• Multi-Indicator Cluster Survey (MICS) data from surveys conducted by UNICEF provide some information on birth registration in specific populations where there is a risk of statelessness, for example, Roma communities, which have the lowest birth registration rate (94%). A 2014 UNHCR survey (needs assessment of internally displaced Roma in Serbia) found that 9% of Roma IDP households and 5% of domiciled Roma households in Serbia have at least one member who cannot obtain a citizenship certificate.
  • UNHCR carried out two surveys in 2010 and 2015 on statelessness among Roma, Ashkali and Egyptians. According to the 2015 study, which surveyed 1,987 households with a total of 8,765 members living in informal settlements, the share of people without basic identity documents among this population has dropped from 6.8% in 2010 to 3.9% in 2015. In 2015, 700 (1%) of those living in the settlements were not registered in the birth registries and 2,700 people (5.2%) had no identity cards.
  • No comprehensive mapping of statelessness in the country has been undertaken.
  • The authorities only collect data on the countries of origin of refugees and asylum seekers in Serbia. There is no data about stateless asylum seekers or their number is unrealistically low.
  • Data on stateless people in detention is not published, although correspondence with the Ministry of Interior suggests that it is collected internally.
  • In response to a freedom of information request, the Ministry stated that no stateless people or people with unknown or undetermined nationality were detained in 2016-2017. However, they also stated that in 2016, 205 people were released from detention due to being ‘unremoveable’, including people with their nationality recorded as ‘Western Sahara’ and ‘Palestine’.

Statelessness Determination and Status

Identifies whether countries have a definition of a stateless person in national law that aligns with the 1954 Convention, and whether they have a dedicated statelessness determination (SDP) procedure; or, if not, whether there are other procedures or mechanisms by which statelessness can be identified and legal status determined. Countries are subdivided in four groups to enable comparison between those with an SDP in place, those with other administrative procedures, those with a status but no clear mechanism, and those without any status or mechanism. Where a procedure and status exist, these are assessed against norms and good practice, and the rights granted to recognised stateless persons are examined.

Serbia does not have a dedicated statelessness determination procedure nor any other mechanism to identify and determine statelessness, although an ad hoc procedure was implemented in 2011 to recognise 155 people from Albania as stateless. Since 2018, the Law on Foreigners provides for a definition of a stateless person in national law, but it is narrower than the 1954 Convention definition. Rights granted to stateless people include a travel document, right to work, social security, education, and protection against discrimination. The law also prescribes that the 1954 Convention should be applied to stateless individuals, if this is more favourable for them. There is no simplified or accelerated route to naturalisation for stateless people.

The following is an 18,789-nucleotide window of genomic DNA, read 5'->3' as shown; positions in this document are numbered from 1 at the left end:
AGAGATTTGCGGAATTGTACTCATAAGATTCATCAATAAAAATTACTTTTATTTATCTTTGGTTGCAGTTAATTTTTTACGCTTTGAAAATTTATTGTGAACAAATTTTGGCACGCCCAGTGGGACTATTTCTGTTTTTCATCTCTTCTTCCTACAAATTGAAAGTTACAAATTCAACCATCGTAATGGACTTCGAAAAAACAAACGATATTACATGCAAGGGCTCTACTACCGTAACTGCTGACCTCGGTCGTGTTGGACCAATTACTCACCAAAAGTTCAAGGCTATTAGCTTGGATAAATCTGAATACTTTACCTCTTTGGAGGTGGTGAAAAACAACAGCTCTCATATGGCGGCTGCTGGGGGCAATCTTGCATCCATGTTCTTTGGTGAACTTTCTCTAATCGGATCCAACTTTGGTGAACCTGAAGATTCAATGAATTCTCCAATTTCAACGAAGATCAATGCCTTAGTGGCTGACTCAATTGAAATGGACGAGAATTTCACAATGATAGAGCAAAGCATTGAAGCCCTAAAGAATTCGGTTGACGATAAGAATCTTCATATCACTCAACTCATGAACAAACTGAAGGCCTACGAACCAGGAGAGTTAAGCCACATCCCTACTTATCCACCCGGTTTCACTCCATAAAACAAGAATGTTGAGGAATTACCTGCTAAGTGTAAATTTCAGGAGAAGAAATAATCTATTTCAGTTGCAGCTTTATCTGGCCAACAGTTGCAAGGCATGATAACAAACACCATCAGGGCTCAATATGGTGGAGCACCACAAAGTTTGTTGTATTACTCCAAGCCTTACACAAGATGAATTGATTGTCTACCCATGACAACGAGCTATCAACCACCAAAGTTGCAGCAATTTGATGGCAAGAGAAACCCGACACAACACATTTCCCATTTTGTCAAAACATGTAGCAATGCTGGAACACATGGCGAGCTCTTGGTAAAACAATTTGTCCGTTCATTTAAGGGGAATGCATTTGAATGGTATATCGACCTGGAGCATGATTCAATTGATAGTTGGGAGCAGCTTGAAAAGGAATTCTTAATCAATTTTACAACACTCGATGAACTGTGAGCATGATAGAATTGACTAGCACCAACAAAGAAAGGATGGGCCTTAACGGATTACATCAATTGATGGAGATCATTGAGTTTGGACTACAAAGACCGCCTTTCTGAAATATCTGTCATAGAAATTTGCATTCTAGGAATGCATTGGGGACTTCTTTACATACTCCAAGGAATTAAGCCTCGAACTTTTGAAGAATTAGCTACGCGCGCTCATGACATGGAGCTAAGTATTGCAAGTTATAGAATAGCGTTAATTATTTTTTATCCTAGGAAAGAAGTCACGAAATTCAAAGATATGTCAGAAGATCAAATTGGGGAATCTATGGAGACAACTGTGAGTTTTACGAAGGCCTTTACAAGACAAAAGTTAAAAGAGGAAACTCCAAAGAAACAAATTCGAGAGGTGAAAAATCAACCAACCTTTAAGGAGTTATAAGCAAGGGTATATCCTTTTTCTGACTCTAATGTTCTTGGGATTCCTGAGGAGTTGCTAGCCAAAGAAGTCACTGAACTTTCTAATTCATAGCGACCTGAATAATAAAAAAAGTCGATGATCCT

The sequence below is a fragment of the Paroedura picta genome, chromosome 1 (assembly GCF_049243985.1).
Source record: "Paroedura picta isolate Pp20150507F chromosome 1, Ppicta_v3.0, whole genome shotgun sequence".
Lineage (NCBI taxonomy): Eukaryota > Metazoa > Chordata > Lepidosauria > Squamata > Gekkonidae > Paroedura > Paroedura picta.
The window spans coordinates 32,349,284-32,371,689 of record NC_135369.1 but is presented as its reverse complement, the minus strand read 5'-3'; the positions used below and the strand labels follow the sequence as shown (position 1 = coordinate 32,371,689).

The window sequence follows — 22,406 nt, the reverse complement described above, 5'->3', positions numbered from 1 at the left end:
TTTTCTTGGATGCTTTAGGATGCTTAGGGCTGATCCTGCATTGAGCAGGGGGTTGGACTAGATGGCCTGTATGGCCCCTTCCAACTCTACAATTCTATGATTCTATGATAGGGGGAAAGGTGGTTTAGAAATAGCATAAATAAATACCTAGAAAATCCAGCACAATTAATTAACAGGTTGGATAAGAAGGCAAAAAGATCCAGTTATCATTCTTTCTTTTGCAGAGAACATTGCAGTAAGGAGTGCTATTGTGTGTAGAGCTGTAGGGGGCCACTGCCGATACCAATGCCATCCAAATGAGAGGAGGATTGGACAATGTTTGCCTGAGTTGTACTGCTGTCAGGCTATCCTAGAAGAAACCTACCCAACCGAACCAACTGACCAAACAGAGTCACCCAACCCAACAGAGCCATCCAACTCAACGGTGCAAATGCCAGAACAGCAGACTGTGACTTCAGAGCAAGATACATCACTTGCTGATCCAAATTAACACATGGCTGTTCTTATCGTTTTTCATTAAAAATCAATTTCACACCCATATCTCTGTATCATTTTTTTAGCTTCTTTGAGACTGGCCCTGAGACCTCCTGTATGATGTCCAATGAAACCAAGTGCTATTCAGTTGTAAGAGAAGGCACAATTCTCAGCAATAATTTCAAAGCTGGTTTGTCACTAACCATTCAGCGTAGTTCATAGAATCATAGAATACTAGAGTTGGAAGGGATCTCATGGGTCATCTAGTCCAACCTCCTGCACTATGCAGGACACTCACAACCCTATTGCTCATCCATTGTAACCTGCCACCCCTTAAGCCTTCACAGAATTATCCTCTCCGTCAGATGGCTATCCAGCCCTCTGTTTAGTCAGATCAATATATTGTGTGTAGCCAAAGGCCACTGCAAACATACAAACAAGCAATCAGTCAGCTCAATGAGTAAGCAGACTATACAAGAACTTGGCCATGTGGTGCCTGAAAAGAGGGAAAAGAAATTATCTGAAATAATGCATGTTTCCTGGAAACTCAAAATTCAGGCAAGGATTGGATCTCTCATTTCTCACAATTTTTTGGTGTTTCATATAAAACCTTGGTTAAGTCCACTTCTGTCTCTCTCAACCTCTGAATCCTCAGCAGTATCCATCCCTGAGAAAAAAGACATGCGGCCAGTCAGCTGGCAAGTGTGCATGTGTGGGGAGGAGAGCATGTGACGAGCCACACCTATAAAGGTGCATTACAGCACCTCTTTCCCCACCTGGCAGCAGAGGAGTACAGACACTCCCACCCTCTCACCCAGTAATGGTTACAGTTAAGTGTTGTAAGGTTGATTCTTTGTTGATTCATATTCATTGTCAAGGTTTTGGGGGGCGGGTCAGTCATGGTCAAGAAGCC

• There is a definition of a stateless person in the Law on Foreigners (2018). However, it is narrower than the 1954 Convention definition in that it translates as a person is stateless if they are not considered a national by any state ‘under its national legislation’ rather than ‘under the operation of its law’.
  • There is no dedicated statelessness determination procedure (SDP) or other formal mechanism to identify statelessness in Serbia.
  • A small number of people (for example, 155 people from Albania in 2011) have been recognised as stateless in the past through an ad hoc procedure implemented by the Ministry of Interior. There are no recent cases and the procedure that was used is unclear.
  • There is a stateless status in Serbia, but no formal procedure to identify stateless people.
  • There has been no recent determination of statelessness and the procedure for determination is unclear. 155 people from Albania were determined to be stateless in an ad hoc procedure implemented by the Ministry of Interior and reported on in 2011. Of these, 146 were granted permanent residence, and nine were granted temporary residence permits. They were also granted travel documents.
  • Stateless people are provided certain rights in law, including a two-year travel document based on permanent or temporary residence; right to work; social security; primary and secondary education; and protection against discrimination.
  • The Law on Foreigners prescribes that 1954 Convention rights should be applicable if these are more favourable to a stateless person than rights enshrined in national law, but without an SDP, the risk is that these rights cannot be obtained in practice.
  • There is no simplified or accelerated route to naturalisation for stateless people.

Detention

Analyses law, policy and practice relating to immigration detention generally, focusing in on protections in place to prevent the arbitrary detention of stateless people during removal and deportation procedures. Subthemes examine areas such as detention decision-making, whether alternatives to detention are legislated for and implemented, procedural safeguards such as time limits, judicial oversight and effective remedies, as well as protections on release and whether statelessness is considered juridically relevant in bilateral return and readmission agreements.